In 2020, Alaska temporarily allowed some health care practitioners with out-of-state licenses to provide telehealth services to Alaskans in response to the COVID-19 crisis. In 2022, policymakers passed legislation making some of the temporary allowances from the COVID-19 pandemic permanent. More still needs to be done, however, to increase access to telehealth, as Alaskans deserve timely, affordable health care even when a pandemic is not occurring.
New research published by the Reason Foundation examines four areas important for expansive telehealth policy, and compares each state to assess current performance and opportunities for improvement. The report rates each state either green (the laws are clear and comprehensive), yellow (the laws could use some improvement), or red (the laws need quite a bit of improvement) for each of the four areas, which are:
Patients Can Access all Forms of Telehealth
Telehealth is possible through more than just a phone call or live video call between a provider and a patient. The authors of the report, Josh Archambault and Vittorio Nastasi, highlight a “modality-neutral” definition of telehealth to include both asynchronous or synchronous methods (communication with a lag between replies, or real-time communication), that use a variety of technologies such as audio-video, store-and-forward, or remote patient monitoring.
Store-and-forward care could be something like sending a photo of a rash to a dermatologist, who replies at a different time. Remote patient monitoring uses technologies to monitor and transmit personal health data, which allows many patients to be monitored without leaving the comfort of their homes.
Alaska is rated yellow in this category: the state “allows synchronous and asynchronous explicitly or has a broad enough definition to allow its use.” However, states with a green rating also have laws that specifically mention store-and-forward and remote patient monitoring.
Patients Can Start a Telehealth Relationship by Any Mode
Some states, including Alaska, allow both synchronous and asynchronous modalities in telehealth as seen in the map above, but may limit which can be used to begin a patient-provider relationship. Alaska law requires that these relationships begin only in person, giving the state another yellow rating. Archambault and Nastasi recommend “remov[ing] barriers that get in the way of jump-starting a telehealth relationship,” such as in-person requirements.
The authors explain that “every patient has a different preference for how to interact with a telehealth provider. As a result, allowing for the relationship to be initiated through the patient’s preferred modality is imperative. Imagine someone experiencing a behavioral health crisis in the middle of the night. They might strongly prefer to start communication by text or in an asynchronous manner before being comfortable switching to a video call or in-person visit.”
Reason Foundation, “State Policy Agenda for Telehealth Innovation”
Patients Face No Barriers to Accessing Telehealth Across State Lines
Patients across the nation need access to providers and specialists outside their communities—and particularly in Alaska, they need access to those outside the state. For many Alaskans, telehealth or flying out of state are the only options for access to specialists, second opinions, or team-based care. Besides the cost and time it takes to travel out of state, regularly traveling long distances to see their providers is not conducive to many patients’ health. As Archambault and Nastasi explain, “allowing across-state-line telehealth ends geographic and economic discrimination for many patients and allows access to providers who would not otherwise be accessible by distance or expense of travel.”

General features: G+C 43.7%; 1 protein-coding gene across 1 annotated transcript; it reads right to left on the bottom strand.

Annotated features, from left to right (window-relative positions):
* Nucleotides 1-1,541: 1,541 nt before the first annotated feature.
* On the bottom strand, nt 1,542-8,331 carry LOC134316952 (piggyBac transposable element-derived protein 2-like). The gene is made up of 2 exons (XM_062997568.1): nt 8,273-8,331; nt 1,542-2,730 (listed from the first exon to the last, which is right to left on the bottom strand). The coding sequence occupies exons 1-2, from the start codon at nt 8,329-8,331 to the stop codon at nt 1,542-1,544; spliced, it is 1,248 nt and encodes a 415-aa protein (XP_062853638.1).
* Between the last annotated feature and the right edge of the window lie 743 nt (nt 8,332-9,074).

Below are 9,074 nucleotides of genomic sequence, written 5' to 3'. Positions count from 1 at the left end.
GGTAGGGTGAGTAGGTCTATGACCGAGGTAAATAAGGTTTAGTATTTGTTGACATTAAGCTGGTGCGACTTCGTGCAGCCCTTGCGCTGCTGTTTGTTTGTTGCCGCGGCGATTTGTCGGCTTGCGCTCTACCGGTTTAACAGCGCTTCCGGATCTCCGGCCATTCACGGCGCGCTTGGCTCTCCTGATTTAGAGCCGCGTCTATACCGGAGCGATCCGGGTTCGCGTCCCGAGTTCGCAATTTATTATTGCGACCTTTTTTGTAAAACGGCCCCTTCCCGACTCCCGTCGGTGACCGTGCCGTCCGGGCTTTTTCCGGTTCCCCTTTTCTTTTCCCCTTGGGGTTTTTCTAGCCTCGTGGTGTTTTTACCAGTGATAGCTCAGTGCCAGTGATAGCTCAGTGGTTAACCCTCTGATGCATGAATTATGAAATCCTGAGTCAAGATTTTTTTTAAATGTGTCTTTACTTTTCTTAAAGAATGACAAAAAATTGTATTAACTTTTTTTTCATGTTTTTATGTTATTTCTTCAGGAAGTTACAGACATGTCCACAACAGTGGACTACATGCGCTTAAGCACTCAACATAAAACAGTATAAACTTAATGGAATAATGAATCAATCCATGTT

The authors classify Alaska as yellow, with “a clear, straightforward, predictable registration or licensing process” that unfortunately “only applies to physicians or certain kinds of providers.” Green states have clear registration and licensing processes “for all out-of-state health care providers to see patients across state lines.” Alaskans would benefit from all licensed medical practitioners in good standing in other states having the ability to practice telemedicine here.
In this report, independent practice refers specifically to the ability of nurse practitioners (NPs) to practice to the full extent of their training, or if they must, have the oversight/co-signing of a doctor. Alaska, mirroring the rest of the nation, has a shortage of doctors; allowing NPs to practice independently increases Alaskans’ health care access. In fact, research shows that expanding NPs’ scope of practice also reduces health care costs.
In this category, Alaska is given a green rating, because “NPs can practice independently without a collaborative practice agreement or supervision from a physician to provide medical services.”
Alaskans’ access to telehealth is certainly not the worst in the nation, but it could be better. More expansive telehealth policies that encompass the green ratings above, such as modality-neutral regulations, increased ability to begin a patient-provider relationship asynchronously, and allowing all types of licensed providers in good standing from other states to practice in Alaska would benefit the state.
Expanding telehealth in Alaska would improve health outcomes, increase access to care, and reduce health care costs. Alaskans deserve to be healthy, and telehealth is the future of health care. Alaska should strive to be at the forefront of that now.